If you’re the type who needs a set-in-stone itinerary for each day, be prepared to become more adaptable. Your tour operator will often book landing sites ahead of time, but in Antarctica, the weather will have the final say on just about everything. Changes in the weather may limit where you can land, as well as dictate how much time you can spend on shore. As a result, most itineraries are not published. Instead, you’ll have a general idea of where you’re headed, with the caveat that everything is subject to change.

In addition to the shore excursions, you’ll have the opportunity to learn about Antarctic life, the history of the continent, facts and interesting information about animals and ecology, perhaps even the geology of the area with on-board experts. Their lectures are optional of course, but they’re filled with information and are a great way to learn more about the fascinating land you’re visiting.

As these ships tend to carry fewer passengers than the massive cruise liners that visit warmer climates, the atmosphere on board tends to be very communal. You’ll meet new people on your shore excursions and will most likely share a table with other guests at meals. Evening activities like theme nights, auctions, musical performances and more, are often offered, which means even more opportunities to make new friends.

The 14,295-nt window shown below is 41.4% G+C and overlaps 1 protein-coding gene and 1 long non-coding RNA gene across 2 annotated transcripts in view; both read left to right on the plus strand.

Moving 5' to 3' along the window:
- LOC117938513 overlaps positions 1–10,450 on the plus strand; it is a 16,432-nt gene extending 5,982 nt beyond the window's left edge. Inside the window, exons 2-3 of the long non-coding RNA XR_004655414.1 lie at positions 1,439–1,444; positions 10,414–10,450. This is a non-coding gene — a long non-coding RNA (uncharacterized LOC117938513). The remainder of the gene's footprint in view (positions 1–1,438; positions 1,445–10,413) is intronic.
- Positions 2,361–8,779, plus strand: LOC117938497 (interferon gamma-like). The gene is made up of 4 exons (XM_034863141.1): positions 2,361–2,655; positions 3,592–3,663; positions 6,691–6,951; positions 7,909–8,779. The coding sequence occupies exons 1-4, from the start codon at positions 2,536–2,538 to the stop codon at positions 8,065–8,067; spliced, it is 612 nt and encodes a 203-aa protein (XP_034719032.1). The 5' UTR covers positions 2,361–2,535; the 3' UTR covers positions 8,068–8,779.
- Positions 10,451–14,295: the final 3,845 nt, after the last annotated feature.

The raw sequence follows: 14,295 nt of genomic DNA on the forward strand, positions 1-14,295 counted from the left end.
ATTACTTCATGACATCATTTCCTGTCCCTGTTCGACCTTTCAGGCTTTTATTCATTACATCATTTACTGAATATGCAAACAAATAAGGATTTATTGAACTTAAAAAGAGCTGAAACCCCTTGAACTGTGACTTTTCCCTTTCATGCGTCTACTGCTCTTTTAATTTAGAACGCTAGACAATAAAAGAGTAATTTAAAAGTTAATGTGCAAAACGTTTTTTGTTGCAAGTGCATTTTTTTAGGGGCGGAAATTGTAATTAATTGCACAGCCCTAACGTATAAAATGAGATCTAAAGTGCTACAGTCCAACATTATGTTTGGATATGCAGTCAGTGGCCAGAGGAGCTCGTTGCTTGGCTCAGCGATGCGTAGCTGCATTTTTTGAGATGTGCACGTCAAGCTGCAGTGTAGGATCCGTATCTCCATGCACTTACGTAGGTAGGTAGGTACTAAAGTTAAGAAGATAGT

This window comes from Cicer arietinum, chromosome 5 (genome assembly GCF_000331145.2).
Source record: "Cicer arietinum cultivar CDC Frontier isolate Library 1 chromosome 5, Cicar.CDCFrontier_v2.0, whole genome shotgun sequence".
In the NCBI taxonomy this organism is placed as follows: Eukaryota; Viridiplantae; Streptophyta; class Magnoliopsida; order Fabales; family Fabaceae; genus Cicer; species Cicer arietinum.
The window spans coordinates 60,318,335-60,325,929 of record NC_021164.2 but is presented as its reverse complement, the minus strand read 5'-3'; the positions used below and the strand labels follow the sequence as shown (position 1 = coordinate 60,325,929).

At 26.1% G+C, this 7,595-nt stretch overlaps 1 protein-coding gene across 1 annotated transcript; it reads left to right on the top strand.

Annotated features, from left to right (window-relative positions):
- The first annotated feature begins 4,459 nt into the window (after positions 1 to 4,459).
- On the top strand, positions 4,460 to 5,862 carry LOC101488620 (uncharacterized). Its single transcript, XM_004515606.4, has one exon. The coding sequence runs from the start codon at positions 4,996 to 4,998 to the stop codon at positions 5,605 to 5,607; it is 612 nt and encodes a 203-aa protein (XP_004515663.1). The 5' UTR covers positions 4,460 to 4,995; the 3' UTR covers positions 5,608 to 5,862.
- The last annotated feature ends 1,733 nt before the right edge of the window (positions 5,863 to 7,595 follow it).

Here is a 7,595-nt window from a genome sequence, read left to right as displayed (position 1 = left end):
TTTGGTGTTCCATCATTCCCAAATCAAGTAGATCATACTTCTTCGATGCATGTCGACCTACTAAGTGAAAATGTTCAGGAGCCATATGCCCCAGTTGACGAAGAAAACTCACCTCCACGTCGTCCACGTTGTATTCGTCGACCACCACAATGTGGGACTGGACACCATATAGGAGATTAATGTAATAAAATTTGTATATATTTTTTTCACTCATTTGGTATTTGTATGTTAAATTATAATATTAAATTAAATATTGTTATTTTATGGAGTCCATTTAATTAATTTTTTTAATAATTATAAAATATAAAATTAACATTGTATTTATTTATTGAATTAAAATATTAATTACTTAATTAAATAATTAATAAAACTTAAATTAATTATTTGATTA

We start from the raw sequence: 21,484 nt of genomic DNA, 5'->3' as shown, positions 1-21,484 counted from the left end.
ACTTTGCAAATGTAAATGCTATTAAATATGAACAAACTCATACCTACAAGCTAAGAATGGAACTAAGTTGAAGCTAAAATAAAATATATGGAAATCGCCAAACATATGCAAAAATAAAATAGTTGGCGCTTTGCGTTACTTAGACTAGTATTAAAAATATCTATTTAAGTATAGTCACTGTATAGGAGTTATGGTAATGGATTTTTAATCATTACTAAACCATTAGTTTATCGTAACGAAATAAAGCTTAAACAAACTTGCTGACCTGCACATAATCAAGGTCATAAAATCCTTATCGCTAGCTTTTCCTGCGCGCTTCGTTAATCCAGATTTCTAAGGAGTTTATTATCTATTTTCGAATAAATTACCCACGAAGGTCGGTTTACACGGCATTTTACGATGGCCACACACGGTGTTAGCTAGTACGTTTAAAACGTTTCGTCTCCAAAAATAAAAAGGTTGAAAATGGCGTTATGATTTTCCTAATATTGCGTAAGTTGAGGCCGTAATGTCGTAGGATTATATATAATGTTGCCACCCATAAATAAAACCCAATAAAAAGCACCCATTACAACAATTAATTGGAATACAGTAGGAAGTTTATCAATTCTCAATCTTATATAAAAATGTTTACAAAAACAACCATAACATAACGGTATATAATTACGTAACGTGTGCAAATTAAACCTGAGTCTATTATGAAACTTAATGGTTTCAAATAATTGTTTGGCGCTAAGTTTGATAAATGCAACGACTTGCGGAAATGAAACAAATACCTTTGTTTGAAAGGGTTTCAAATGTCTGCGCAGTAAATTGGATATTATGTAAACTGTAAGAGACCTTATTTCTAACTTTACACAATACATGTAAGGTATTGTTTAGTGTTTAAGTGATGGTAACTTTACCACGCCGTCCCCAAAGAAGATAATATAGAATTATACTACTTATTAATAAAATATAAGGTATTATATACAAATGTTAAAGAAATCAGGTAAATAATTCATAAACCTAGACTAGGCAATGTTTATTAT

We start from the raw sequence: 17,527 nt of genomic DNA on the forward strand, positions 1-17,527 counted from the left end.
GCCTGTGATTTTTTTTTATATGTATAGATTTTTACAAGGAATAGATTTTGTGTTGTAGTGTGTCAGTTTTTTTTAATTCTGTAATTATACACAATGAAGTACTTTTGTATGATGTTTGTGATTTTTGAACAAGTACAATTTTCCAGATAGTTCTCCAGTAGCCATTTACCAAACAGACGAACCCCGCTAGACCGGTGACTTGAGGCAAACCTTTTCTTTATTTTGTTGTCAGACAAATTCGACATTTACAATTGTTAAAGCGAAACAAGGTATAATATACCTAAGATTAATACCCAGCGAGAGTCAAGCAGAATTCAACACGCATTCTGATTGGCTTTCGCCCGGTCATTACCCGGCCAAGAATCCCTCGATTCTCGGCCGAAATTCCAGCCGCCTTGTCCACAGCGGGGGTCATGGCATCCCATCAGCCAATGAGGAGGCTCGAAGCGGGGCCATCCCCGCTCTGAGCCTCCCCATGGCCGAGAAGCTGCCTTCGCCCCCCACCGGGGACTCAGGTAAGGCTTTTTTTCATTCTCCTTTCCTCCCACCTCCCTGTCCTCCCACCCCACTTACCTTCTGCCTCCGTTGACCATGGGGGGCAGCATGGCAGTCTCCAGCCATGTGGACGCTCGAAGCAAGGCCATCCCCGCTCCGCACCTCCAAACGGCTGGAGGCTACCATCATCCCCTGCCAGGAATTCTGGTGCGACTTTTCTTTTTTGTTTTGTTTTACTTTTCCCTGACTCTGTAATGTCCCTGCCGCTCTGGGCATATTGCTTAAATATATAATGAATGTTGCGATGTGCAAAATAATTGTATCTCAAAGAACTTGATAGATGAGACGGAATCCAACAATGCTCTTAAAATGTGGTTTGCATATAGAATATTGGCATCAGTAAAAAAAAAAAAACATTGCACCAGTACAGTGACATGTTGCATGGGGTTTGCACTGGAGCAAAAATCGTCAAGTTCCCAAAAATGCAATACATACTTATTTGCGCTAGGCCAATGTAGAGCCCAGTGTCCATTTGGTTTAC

Each voyage is different, and the guests can often dictate the “feel” of a ship. Some will have a younger group on board, and some tend to attract a more mature crowd. If you’re traveling solo or want to be on a ship with people of a certain age, be sure to talk to a polar expert. It’s often just the luck of the draw, but pre-planning can help.

Sea sickness is a concern for many people, and the truth is that it is common. You could encounter swells of up to 10-12 meters, so be prepared. Each ship has a doctor on board, but supplies are limited so if you have a solution that you prefer, be sure to carry it with you. When possible, the ships will try to avoid bad weather, but Mother Nature is unpredictable and you never know what may occur. Most people enjoy the thrill of the open ocean, so the message is, be prepared -- and enjoy the adventure.